I have come across the following sentence :


I understand it means something like "Are you throwing out this cardbox?". But what does 分 mean in this context and why is it at that position in the sentence?

1 Answer 1


Is that cardboard box the part you are putting out with the rubbish?

分 here means "part". Another example:

This is the part I am giving to Abi. or
This is what I am giving to Abi. or
This is Abi's share.

  • 2
    But ゴミに出す分がある implies ゴミに出さない分もある, not implies ゴミに出す分が他にもある...
    – Hyperworm
    Jun 2, 2013 at 21:19
  • 5
    Realized my → notation might have been confusing. Edited. What I mean is that 分 here tells you this box belongs to the "part" (of all things) that is for the rubbish, implying the presence of another "part" that is not for rubbish. It doesn't mean that the box is "part" of the rubbish (as in your bold), implying that there is another "part" that is also for the rubbish. As I understand it.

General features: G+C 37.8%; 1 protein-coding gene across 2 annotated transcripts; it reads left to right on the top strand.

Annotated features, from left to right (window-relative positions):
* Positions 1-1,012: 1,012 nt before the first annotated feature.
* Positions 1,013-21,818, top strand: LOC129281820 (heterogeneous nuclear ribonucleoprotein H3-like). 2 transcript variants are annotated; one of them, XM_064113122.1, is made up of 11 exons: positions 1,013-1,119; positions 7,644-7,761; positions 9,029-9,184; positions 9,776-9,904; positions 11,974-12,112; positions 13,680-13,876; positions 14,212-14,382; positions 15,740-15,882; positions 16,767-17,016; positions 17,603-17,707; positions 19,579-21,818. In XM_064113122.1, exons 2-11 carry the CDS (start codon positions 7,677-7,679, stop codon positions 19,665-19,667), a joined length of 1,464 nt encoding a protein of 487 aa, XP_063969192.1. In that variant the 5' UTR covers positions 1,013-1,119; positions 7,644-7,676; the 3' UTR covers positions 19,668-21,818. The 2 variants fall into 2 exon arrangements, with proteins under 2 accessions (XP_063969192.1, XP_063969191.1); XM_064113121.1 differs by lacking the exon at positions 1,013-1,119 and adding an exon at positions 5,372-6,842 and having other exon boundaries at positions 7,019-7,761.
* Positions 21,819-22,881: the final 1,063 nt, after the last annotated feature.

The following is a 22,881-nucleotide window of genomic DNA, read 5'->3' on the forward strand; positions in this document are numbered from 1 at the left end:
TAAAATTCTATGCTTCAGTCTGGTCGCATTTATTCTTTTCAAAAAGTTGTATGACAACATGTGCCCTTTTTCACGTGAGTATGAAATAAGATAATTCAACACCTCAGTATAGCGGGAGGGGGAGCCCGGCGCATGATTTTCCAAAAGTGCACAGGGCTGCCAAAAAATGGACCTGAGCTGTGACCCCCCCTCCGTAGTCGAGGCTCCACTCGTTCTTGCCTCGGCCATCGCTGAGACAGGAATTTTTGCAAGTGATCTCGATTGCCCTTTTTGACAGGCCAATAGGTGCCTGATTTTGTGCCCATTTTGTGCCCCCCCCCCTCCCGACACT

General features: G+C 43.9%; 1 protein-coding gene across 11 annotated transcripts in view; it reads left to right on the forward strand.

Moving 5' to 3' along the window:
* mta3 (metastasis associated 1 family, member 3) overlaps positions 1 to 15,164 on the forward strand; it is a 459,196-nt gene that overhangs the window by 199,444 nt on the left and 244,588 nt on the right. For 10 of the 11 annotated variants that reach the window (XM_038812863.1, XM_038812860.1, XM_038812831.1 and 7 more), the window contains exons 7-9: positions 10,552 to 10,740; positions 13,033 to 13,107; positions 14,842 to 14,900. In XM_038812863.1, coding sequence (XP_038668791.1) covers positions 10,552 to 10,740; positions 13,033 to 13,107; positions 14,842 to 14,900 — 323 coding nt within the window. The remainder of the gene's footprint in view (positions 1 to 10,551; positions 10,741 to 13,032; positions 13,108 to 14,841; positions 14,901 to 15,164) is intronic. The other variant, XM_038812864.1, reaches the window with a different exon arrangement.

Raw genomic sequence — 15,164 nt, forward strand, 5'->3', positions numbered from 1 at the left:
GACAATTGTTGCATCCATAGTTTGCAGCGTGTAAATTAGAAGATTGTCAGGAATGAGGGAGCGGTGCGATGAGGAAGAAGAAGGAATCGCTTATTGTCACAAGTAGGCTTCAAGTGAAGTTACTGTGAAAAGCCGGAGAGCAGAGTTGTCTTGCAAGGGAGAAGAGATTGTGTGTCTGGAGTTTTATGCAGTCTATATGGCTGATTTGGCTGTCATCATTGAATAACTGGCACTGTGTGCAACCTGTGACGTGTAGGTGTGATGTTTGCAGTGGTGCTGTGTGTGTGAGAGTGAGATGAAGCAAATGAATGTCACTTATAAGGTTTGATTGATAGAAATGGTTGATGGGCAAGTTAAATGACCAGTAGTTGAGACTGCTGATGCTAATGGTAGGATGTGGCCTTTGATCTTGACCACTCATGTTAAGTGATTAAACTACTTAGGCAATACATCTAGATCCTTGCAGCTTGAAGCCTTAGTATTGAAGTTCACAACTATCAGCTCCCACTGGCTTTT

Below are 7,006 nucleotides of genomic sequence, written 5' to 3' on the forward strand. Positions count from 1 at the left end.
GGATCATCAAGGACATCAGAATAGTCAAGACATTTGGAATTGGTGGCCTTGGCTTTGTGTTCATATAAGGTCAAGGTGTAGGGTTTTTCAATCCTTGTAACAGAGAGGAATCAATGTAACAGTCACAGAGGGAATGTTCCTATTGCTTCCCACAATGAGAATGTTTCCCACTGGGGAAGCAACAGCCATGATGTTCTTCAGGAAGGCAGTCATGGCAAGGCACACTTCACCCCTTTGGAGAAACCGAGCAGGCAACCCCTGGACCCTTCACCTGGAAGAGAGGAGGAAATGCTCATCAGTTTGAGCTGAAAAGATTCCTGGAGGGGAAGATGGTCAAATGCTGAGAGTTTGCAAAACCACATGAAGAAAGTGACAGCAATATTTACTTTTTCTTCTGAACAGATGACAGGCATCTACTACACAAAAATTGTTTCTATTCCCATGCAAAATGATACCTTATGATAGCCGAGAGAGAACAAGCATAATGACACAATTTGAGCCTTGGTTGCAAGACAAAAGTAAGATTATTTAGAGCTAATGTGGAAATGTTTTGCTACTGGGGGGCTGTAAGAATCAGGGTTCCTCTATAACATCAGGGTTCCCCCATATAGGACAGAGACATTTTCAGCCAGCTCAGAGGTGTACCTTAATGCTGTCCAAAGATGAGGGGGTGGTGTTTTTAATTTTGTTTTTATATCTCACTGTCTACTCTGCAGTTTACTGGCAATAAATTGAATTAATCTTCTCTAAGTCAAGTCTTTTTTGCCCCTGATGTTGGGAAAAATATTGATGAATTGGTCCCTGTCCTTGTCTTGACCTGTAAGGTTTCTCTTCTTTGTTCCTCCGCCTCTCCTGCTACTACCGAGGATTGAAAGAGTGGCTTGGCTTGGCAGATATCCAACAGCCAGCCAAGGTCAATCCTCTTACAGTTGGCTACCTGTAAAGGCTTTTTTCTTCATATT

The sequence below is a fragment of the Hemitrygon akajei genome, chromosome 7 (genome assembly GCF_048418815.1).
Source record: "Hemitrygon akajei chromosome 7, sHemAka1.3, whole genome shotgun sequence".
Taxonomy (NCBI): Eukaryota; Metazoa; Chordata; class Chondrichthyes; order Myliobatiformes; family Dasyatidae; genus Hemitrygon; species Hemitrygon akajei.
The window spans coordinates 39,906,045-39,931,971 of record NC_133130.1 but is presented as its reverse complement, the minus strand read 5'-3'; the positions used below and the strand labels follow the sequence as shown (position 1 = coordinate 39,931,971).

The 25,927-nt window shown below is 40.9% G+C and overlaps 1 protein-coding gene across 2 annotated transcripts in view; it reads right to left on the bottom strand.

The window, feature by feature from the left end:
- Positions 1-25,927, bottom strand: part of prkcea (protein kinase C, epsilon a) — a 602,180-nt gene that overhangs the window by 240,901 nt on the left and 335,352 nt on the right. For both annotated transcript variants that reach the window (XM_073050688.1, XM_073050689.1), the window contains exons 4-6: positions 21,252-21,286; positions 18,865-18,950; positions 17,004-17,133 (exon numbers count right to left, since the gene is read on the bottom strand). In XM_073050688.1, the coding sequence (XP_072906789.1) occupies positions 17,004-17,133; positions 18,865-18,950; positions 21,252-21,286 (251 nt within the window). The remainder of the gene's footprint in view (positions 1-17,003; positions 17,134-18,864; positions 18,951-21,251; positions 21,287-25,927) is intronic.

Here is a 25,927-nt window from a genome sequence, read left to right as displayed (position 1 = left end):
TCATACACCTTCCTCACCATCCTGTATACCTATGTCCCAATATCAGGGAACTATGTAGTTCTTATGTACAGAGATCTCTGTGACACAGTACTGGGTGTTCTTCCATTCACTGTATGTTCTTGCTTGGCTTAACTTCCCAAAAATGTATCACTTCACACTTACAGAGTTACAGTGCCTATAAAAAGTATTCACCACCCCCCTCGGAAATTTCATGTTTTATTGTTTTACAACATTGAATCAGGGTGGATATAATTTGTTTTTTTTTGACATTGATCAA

– Hyperworm
    Jun 2, 2013 at 21:26
  • 2
    For perhaps clearer wording -- if I apply your bolded translation to the second example, it comes out as "This is part of the things I am giving to Abi" -- can you see how that differs (wrongly) from "This is Abi's share"?
    – Hyperworm
    Jun 2, 2013 at 21:37
  • 2
    @Hyperworm ああ、つまり「ゴミに出す分」というからには、どこかに「ゴミに出さない分」がある、ということで、「アミちゃんにあげる分」というには、どこかに「自分の分」か「アミちゃん以外の人にあげる分」などがあるはず、ということですね。
    – user1016
    Jun 2, 2013 at 21:51
  • 1
    Seems Hyperworm has got the idea. Here, 分 means more like "a batch of stuff (gathered for a specific purpose.)" and that puropose is to throw it away. The contents of this box belong in that batch. Using the word "part" could only confuse OP and others who might not understand the sentence in question. There is surely at least another batch for a different purpose. Otherwise, one could not even use the word 分.
    – user4032
    Mar 16, 2014 at 7:15

You must log in to answer this question.

Not the answer you're looking for? Browse other questions tagged .